General Question

JackAdams's avatar

Using the broadest-possible definition, were the Pilgrims who arrived on the American continent (1620), "Cowards"?

Asked by JackAdams (6531points) September 5th, 2008

They were indeed Running Away from the oppressive British Empire of that time period (and they were right, for doing so), but because they refused to stay and fight for their ideals, “isms” and principles, or to at least try to engineer some kind of peaceful protest that may have resulted in positive changes, weren’t they just retreating, and demonstrating that they had no “backbone” to stand up for that in which they believed, on their own home turf?

Aren’t those who run away from their problems, exhibiting cowardice?

The question isn’t intended to denigrate anyone’s religious beliefs, so please don’t interpret it as such. I am merely asking a question related to a true historical event, and how some might view that event.

September 5, 2008, 1:24 PM EDT

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19 Answers

RandomMrdan's avatar

I’m sure many of them did try and stand up against being oppressed. But to say they were cowards I think is a bit much. To travel into an unknown and start from scratch is very brave.

Harp's avatar

“Cowardice” seems always to be defined as the opposite of bravery. I don’t know of any reasonable person who believes that bravery requires not fleeing danger when such flight serves a greater goal.

The pilgrims had little concern for earthly affairs. Their goal was not social or political reform. Their sole aim was carrying out what they saw as “pure” worship (hence the name Puritans). This had become impossible in the context of a country where they were legally obliged to participate in the Church of England.

Had they been intent on forcing some reform of the English government and its Church, then perhaps it could be argued that the brave thing to do would have been to stay and accept the consequences. But such was not the case. Their primary aim was worship, and that aim was best served by moving the worshipers to more hospitable lands. This prompted their move to The Netherlands (not America).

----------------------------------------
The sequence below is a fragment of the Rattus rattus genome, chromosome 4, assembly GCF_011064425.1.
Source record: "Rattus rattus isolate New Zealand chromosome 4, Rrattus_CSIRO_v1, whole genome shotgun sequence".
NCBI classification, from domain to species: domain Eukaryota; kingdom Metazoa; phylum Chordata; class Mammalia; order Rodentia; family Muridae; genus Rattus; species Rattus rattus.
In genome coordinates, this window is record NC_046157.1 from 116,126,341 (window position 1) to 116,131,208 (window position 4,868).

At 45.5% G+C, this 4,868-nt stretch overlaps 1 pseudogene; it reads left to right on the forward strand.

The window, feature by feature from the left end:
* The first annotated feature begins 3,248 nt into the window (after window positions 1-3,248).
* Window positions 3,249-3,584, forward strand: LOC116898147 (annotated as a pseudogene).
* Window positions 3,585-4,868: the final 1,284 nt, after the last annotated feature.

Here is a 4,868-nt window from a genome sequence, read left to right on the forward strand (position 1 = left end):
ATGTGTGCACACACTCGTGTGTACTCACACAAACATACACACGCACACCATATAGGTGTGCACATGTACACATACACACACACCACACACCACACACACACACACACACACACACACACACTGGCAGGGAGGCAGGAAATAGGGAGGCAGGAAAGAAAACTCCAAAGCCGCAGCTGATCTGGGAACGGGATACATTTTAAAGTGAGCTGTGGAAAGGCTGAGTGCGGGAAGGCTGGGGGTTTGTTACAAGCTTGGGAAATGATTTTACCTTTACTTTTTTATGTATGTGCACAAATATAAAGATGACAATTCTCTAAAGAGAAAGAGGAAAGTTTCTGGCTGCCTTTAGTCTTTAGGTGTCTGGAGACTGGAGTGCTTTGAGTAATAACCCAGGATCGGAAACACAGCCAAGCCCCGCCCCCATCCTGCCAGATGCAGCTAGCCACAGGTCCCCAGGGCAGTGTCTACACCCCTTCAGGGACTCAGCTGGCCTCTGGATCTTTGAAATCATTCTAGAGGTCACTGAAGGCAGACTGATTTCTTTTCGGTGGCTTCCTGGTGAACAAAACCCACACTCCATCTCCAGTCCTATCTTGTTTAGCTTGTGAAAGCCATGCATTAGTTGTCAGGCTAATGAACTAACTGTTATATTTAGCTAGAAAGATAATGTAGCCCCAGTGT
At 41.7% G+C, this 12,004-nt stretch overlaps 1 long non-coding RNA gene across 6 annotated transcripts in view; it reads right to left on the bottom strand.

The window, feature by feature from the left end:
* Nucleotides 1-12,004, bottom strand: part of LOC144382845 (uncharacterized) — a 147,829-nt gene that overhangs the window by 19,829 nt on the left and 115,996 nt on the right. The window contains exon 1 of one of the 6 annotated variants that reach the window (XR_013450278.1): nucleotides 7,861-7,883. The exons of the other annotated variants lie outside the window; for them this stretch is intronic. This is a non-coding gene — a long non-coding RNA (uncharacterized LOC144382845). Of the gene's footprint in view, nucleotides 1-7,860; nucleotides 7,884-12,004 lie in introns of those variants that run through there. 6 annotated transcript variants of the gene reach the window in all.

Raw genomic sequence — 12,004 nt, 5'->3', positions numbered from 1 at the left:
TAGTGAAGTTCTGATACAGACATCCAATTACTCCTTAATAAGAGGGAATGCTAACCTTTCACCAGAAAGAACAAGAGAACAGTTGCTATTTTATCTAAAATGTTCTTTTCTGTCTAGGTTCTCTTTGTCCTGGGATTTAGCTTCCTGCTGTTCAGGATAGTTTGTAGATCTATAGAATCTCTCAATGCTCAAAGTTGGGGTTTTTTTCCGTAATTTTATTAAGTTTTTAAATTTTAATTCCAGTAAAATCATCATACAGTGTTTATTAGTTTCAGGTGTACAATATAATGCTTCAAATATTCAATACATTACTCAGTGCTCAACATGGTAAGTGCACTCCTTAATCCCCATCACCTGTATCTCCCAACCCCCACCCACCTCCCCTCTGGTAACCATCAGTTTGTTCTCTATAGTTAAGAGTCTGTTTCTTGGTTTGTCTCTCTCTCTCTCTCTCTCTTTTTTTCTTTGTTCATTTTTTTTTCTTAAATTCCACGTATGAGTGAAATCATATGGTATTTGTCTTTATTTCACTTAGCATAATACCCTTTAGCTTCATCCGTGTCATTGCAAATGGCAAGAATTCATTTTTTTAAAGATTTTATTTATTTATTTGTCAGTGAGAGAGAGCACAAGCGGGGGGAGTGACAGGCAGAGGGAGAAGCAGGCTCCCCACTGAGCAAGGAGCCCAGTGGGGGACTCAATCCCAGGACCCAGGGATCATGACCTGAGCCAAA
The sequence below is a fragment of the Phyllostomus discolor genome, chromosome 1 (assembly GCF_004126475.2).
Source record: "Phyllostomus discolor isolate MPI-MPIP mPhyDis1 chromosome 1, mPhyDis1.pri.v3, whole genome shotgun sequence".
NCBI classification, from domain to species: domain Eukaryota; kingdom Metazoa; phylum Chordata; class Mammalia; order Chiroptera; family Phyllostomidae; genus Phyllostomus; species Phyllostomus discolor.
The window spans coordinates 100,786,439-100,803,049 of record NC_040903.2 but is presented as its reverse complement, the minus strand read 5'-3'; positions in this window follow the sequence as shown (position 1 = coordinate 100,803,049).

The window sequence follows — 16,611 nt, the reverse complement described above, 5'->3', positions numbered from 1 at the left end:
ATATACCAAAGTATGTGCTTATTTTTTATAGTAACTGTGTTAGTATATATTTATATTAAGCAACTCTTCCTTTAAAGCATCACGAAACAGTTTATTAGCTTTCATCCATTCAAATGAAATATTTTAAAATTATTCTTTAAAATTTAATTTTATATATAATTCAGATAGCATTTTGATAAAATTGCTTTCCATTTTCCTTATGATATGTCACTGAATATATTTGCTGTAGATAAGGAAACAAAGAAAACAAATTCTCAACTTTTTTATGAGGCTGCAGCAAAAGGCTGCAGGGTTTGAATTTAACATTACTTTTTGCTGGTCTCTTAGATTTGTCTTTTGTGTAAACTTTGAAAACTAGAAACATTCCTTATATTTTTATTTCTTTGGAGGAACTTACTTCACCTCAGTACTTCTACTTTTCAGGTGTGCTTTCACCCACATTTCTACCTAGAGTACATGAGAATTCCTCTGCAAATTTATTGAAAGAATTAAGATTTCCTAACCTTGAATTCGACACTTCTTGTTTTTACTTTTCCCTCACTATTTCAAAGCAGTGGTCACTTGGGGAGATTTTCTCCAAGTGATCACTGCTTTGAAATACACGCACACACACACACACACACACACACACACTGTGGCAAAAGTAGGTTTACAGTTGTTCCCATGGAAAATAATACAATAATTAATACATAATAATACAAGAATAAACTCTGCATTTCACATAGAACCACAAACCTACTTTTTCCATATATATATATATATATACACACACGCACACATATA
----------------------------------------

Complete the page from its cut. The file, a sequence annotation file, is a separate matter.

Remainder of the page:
In The Netherlands, the were free of religious persecution, though they suffered economic hardships. Their move to America was prompted by missionary zeal, not by religious persecution. Protestantism was already well established in The Netherlands, and they saw in the New World an opportunity to bring their faith to a new and remote outpost.

Since all of their actions were in keeping with their sense of what was right and worthwhile, and didn’t represent a compromise of their values but worked toward the fulfillment of their purpose, I can’t see how their immigration could be considered cowardly.

scamp's avatar

I agree with RandomMrdan. To leave everything you know behind and travel to an unknown new land it anything but cowardly, no matter what the reason. Let’s not forget how long it took them to get here, and what travel conditions were like back then. After all, they didn’t just hop on a jet. Also, they didn’t simply move into new houses. They had to build their own after chopping down the trees needed to do so.

I don’t know of many people today who would voluntarily suffer the same hardships. In my point of view, they were very brave indeed.

wildflower's avatar

I don’t think you should deem someone a coward or not based on their actions, as much as their motivation for that action. Like Harp explained, these people weren’t out to bring about a reform – they didn’t even show much patriotism. They were religious and wanted to practice their faith, their way. From that point of view, moving was smarter than fighting.

JackAdams's avatar

I agree with those who claim they were very brave, to face the unknown, and the hardships associated with ocean travel, back then.

But the fact remains that they “ran away” from their problems, instead of facing them and over-coming them.

My fantastic mother once told me, “You do not SOLVE a problem by running away from it, unless the ‘problem’ is an approaching forest fire or a tornado.”